Producing Rules For Hard (aka All) Times

I had the pleasure of participating on a producing panel at the Athena Film Festival back in the second week of February.  For once I got to be the token male.  It was an excellent group with Mary Jane Skalski, Nekisa Cooper, and Susan Cartsonis. The moderator was Lisa Cortes, and she was one of the best moderators I have ever had (festival programmers take note!).

I started tweeting out the advice that was said by all on the panel.  This was about both how to get your movie made and how to survive in these times.  They got tweeted and passed around by others but I have collected them here for you now too.  Sorry for the delay in posting!

1. Set the agenda

2. Beware of their unexpressed agenda

3. Use passion to open doors

4. Find your community & activate

5. Create tools now for use later

6. Be honest in your communication

7. Walk on tightrope w/ conviction

8. Be strategic

9. Don't ask for permission

10. Embrace fullest definition of cinema

11. Help ppl envision themselves as a force of change

12. Know the someone u make the movie for

13. Find a way or make 1

14. Let the audience ripple wider

15. Create atmosphere of inevitability

16. Must hv great intention

17. Be authentic to yourself

18. Be distinct in marketplace

19. Make sure you have friends to support you emotionally

20. Look beyond the feature film form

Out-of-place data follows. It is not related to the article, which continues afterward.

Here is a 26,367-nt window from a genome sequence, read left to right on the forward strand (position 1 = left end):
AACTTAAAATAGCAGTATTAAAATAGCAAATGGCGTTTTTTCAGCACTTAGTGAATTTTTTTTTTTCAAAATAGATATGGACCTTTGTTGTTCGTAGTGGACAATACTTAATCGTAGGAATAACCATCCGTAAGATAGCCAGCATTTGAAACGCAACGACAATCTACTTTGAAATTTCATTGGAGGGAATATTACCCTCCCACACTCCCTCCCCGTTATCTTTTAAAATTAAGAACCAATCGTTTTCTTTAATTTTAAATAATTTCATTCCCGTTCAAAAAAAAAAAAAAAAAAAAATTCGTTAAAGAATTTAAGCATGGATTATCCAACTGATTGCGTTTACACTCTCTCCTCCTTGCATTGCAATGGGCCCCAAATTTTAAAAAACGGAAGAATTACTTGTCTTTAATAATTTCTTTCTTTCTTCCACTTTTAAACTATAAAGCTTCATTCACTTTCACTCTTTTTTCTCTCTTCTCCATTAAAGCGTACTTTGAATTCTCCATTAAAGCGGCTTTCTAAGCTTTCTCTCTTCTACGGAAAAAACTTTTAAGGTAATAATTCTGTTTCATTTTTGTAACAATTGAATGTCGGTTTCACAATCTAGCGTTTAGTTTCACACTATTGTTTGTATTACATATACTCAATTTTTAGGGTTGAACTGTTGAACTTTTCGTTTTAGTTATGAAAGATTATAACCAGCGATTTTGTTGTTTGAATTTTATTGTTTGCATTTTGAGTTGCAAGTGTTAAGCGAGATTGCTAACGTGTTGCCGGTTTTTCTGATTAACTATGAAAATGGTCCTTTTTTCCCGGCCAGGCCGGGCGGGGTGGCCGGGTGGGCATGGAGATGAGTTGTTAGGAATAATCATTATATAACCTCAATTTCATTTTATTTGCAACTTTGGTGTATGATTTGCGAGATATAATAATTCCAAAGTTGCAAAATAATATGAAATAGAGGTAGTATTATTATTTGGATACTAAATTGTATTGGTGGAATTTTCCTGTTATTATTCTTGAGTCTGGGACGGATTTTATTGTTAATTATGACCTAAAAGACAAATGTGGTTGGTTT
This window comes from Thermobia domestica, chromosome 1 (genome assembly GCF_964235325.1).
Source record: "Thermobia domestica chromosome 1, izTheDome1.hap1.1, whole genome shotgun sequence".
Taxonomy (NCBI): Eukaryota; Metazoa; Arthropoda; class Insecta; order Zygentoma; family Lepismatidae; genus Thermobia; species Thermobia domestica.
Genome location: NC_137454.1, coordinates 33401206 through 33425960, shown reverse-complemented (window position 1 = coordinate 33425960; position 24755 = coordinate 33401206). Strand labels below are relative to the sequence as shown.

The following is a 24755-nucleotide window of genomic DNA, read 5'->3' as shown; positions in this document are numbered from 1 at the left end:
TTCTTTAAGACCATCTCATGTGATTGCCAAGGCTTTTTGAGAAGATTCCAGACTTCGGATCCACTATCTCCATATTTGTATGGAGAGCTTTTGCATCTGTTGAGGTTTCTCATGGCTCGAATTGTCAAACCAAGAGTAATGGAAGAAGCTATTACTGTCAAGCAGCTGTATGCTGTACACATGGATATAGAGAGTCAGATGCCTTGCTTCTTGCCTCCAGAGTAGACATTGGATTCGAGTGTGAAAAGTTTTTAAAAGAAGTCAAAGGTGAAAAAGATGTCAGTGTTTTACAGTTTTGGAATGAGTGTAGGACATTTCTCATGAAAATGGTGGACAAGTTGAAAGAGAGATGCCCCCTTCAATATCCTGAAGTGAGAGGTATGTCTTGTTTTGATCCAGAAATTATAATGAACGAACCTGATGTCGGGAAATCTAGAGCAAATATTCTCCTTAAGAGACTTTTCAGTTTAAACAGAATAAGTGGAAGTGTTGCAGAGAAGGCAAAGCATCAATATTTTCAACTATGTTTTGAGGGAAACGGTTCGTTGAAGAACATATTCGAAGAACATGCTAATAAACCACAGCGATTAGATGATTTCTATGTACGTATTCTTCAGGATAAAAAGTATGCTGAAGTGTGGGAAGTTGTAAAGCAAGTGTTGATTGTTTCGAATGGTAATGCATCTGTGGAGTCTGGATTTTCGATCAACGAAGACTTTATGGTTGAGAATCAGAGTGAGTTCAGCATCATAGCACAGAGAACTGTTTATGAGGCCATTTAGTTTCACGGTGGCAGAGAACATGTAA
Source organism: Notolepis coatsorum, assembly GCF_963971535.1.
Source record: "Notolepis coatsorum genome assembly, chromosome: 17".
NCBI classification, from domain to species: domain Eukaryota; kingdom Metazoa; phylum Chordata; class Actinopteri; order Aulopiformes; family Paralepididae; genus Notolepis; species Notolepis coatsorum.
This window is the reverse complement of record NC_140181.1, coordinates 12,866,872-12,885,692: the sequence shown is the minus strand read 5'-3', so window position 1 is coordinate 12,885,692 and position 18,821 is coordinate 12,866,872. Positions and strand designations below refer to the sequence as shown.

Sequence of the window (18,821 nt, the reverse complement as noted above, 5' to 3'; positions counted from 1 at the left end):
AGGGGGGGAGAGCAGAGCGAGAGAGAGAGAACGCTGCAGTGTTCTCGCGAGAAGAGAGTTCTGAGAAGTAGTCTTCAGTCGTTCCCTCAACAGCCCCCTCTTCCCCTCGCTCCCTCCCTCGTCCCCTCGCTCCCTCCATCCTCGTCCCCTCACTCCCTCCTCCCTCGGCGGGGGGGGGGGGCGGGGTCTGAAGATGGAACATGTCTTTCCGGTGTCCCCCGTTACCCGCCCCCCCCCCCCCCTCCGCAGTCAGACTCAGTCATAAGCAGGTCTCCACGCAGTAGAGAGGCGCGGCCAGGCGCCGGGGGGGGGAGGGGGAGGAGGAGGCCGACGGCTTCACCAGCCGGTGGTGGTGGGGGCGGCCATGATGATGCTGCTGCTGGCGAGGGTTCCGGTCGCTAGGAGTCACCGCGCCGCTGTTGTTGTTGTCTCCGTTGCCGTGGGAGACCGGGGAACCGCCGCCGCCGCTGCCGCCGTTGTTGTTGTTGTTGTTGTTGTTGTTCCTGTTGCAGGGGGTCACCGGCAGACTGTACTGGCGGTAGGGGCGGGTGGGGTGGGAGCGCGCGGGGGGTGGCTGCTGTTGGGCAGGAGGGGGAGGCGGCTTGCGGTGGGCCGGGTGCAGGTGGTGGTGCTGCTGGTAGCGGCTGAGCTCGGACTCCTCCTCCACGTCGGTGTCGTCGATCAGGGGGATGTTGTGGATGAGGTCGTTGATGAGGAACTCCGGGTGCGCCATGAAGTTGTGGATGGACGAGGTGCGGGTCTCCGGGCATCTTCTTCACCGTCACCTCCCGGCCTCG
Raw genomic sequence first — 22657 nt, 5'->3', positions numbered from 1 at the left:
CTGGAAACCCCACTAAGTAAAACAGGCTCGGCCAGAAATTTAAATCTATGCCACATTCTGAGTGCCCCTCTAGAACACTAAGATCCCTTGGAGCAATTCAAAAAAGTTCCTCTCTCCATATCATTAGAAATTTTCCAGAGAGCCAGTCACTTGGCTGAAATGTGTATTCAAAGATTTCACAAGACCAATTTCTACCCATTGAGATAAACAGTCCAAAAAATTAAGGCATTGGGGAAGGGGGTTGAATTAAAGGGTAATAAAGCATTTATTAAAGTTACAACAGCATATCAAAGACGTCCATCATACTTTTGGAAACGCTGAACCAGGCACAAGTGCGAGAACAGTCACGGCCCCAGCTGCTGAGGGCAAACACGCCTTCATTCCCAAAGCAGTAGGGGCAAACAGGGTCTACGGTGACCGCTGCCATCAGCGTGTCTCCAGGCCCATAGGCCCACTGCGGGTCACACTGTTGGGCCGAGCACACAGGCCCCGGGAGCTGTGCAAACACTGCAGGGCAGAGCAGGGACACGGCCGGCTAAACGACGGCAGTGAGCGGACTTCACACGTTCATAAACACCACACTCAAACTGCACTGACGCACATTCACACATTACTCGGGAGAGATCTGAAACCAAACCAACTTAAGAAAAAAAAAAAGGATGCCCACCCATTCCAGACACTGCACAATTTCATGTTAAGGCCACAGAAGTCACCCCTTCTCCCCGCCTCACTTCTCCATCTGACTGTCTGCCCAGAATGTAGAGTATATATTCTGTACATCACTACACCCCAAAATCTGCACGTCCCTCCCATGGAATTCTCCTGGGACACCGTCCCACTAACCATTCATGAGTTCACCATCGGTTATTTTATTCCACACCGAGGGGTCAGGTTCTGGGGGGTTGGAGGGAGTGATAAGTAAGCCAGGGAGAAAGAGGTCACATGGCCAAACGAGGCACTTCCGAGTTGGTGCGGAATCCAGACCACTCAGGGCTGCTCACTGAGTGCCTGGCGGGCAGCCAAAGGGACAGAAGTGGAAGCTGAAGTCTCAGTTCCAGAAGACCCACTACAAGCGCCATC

21. Support each other

22.

23. Do your research

24. Build a coalition

25. Establish your brand (what makes you unique)

Ted Hope

TedHope

The Triumphant Return of Good Machine

Yes, it is true.  Good Machine is back.  But in a new and improved form.  Perhaps we should have done a press release, but I thought I should do it here instead.  Press releases are so yesterday.

If you went to Sundance, perhaps you noticed the secret stealth return of our so-called 90's powerhouse.  Or if you were at the Golden Globes, it must have caught your eye.  Hell, even if you just watched the Golden Globes.  If you missed all that, certainly by perusing the Oscar noms, something should have caused a bit of stir.  I've been waiting for some sharp newshound to break with the story, but nope.  So here's the real buzz...

The Good Machinists seem to have now taken over indie film.  The only difference between back then and now is that like any good thing, Good Machine the company achieved its own obsolescence.  The Good Machinists each have their own shop.  Call it, the decentralized approach. But look at what Good Machine achieved just this month.

My former assistant and partner, former head of production, Anthony Bregman, nabbed the biggest sale (I think) at Sundance for his production MY IDIOT BROTHER.  I haven't checked, but also think he's giving Mr. Rudin chase for the title of Most Prolific Producer (when I asked Ant his secret, he replied "Have four children, and you don't have a choice: you have to produce!").  His credit list also includes recent collaborations with many former Good Machine directors, including Nicole Holofcener and Bob Pulcini & Shari Springer Berman.